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Oral tolerance

Authors

  • Ana M. C. Faria,

    1. Center for Neurologic Diseases, Brigham and Women's Hospital, Harvard Medical School, Boston, MA, USA.
    2. Departamento de Bioquímica e Imunologia, Instituto de Ciências Biológicas, Universidade Federal de Minas Gerais, Belo Horizonte, MG, Brazil.
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  • Howard L. Weiner

    Corresponding author
    1. Center for Neurologic Diseases, Brigham and Women's Hospital, Harvard Medical School, Boston, MA, USA.
      * Howard L. Weiner
      Center for Neurologic Diseases
      Brigham and Women's Hospital
      77 Ave Louis Pasteur
      Boston, MA 02115
      USA
      Tel.: +1 617 525 5300
      Fax: +1 617 525 5252
      E-mail: hweiner@rics.bwh.harvard.edu
    Search for more papers by this author

* Howard L. Weiner
Center for Neurologic Diseases
Brigham and Women's Hospital
77 Ave Louis Pasteur
Boston, MA 02115
USA
Tel.: +1 617 525 5300
Fax: +1 617 525 5252
E-mail: hweiner@rics.bwh.harvard.edu

Abstract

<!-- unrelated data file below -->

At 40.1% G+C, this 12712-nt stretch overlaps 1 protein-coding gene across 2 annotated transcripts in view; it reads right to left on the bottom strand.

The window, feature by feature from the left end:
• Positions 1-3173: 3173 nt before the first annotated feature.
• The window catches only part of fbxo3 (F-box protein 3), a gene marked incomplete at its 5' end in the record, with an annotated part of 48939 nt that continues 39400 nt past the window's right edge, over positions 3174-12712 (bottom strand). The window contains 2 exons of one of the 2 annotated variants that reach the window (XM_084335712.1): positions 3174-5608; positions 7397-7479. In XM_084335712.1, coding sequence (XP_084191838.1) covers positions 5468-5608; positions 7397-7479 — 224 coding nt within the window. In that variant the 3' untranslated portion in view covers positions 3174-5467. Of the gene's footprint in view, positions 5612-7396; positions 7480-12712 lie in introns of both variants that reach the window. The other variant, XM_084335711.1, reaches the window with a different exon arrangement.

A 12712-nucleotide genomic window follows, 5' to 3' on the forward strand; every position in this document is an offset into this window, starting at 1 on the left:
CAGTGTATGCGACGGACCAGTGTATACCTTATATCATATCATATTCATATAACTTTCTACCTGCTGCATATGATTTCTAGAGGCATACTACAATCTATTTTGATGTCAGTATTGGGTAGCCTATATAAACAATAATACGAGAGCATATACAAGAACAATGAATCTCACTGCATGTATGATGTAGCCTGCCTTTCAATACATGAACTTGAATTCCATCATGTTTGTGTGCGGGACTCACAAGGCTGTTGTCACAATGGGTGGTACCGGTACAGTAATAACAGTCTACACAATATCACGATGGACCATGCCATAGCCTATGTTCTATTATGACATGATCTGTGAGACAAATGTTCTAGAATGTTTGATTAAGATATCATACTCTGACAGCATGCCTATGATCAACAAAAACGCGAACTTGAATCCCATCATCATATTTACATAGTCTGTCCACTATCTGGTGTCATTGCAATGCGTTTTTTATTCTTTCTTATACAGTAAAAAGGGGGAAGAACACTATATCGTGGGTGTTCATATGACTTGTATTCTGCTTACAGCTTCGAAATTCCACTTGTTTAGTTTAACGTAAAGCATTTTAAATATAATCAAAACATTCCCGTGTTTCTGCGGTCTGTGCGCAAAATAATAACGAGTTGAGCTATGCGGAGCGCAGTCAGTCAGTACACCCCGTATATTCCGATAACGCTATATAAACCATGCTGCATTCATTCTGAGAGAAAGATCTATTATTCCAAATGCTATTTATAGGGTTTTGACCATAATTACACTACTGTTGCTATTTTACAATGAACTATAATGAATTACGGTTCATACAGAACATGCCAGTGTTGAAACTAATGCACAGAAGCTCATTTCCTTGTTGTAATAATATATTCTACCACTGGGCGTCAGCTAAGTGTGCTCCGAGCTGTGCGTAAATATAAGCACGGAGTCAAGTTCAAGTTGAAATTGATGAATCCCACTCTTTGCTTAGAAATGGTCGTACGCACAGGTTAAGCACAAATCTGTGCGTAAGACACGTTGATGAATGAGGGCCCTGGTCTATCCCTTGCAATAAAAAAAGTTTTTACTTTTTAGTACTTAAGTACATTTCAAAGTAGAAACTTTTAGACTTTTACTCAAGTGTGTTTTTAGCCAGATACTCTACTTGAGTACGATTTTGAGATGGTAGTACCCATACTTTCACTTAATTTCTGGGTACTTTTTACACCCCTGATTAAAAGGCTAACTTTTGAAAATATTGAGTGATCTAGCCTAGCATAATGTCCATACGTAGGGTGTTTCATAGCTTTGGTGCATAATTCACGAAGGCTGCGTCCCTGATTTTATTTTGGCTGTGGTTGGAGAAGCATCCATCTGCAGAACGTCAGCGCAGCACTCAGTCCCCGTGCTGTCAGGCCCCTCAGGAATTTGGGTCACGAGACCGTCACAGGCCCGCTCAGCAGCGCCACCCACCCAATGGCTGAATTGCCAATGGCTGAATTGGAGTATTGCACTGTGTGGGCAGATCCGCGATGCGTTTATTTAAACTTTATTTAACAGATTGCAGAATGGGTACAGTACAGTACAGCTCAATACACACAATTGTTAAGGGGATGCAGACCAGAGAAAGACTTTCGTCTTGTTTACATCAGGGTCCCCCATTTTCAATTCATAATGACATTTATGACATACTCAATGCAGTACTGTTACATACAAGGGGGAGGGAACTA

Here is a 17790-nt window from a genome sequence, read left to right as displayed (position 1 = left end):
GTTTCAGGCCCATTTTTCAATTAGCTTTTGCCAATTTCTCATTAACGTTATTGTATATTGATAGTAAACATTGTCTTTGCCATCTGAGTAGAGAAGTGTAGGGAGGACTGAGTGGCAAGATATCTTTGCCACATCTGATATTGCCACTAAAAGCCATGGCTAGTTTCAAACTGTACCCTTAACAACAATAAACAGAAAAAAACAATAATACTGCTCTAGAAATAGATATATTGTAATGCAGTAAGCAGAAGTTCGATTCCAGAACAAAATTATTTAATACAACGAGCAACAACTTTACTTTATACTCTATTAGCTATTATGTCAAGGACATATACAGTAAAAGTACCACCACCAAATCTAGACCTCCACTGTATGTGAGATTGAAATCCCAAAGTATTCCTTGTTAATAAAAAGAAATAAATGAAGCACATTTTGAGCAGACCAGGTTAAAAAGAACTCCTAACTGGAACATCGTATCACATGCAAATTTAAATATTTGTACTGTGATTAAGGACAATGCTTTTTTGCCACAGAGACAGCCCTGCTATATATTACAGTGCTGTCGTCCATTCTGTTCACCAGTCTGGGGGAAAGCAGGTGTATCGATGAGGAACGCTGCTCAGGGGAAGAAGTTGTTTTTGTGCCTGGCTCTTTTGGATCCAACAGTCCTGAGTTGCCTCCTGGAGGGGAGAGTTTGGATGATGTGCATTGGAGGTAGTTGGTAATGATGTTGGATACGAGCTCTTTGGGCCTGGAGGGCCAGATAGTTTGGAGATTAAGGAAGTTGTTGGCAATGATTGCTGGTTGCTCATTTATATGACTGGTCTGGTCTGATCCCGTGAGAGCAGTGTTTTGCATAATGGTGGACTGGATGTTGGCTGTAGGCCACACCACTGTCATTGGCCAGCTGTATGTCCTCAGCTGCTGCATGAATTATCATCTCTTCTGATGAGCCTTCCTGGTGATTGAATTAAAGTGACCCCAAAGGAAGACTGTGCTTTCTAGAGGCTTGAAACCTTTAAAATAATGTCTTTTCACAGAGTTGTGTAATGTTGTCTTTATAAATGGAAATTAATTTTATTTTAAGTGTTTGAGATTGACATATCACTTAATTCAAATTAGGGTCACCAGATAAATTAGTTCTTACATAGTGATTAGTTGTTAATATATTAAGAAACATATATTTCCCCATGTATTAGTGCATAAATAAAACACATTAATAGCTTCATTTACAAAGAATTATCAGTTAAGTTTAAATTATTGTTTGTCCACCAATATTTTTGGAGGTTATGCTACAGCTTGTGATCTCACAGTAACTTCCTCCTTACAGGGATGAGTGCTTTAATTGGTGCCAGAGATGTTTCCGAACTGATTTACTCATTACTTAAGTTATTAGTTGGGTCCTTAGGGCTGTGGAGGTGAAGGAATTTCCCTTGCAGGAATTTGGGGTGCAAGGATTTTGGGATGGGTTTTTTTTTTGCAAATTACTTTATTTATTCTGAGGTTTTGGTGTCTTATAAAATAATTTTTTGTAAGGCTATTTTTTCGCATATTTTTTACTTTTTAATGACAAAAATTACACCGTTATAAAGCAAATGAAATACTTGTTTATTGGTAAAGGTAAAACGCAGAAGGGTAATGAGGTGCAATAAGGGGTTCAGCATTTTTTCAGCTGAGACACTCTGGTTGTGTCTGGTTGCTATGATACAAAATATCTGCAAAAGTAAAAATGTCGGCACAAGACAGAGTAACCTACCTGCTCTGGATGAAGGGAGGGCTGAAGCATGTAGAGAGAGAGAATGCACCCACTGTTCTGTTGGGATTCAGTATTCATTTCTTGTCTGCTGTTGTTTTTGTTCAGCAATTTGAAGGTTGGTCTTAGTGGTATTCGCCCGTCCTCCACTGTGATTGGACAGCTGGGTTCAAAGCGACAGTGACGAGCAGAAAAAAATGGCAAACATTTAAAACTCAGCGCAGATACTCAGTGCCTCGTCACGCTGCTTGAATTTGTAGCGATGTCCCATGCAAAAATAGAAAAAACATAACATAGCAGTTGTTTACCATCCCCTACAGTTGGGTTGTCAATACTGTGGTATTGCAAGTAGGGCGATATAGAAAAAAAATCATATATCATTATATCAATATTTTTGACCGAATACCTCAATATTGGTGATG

Summary:  Multiple mechanisms of tolerance are induced by oral antigen. Low doses favor active suppression, whereas higher doses favor clonal anergy/deletion. Oral antigen induces T-helper 2 [interleukin (IL)-4/IL-10] and Th3 [transforming growth factor (TGF)-β] T cells plus CD4+CD25+ regulatory cells and latency-associated peptide+ T cells. Induction of oral tolerance is enhanced by IL-4, IL-10, anti-IL-12, TGF-β, cholera toxin B subunit, Flt-3 ligand, and anti-CD40 ligand. Oral (and nasal) antigen administration suppresses animal models of autoimmune diseases including experimental autoimmune encephalitis, uveitis, thyroiditis, myasthenia, arthritis, and diabetes in the non-obese diabetic (NOD) mouse, plus non-autoimmune diseases such as asthma, atherosclerosis, graft rejection, allergy, colitis, stroke, and models of Alzheimer's disease. Oral tolerance has been tested in human autoimmune diseases including multiple sclerosis (MS), arthritis, uveitis, and diabetes and in allergy, contact sensitivity to dinitrochlorobenzene (DNCB), and nickel allergy. Although positive results have been observed in phase II trials, no effect was observed in phase III trials of CII in rheumatoid arthritis or oral myelin and glatiramer acetate (GA) in MS. Large placebo effects were observed, and new trials of oral GA are underway. Oral insulin has recently been shown to delay onset of diabetes in at-risk populations, and confirmatory trials of oral insulin are being planned. Mucosal tolerance is an attractive approach for treatment of autoimmune and inflammatory diseases because of lack of toxicity, ease of administration over time, and antigen-specific mechanisms of action. The successful application of oral tolerance for the treatment of human diseases will depend on dose, developing immune markers to assess immunologic effects, route (nasal versus oral), formulation, mucosal adjuvants, combination therapy, and early therapy.

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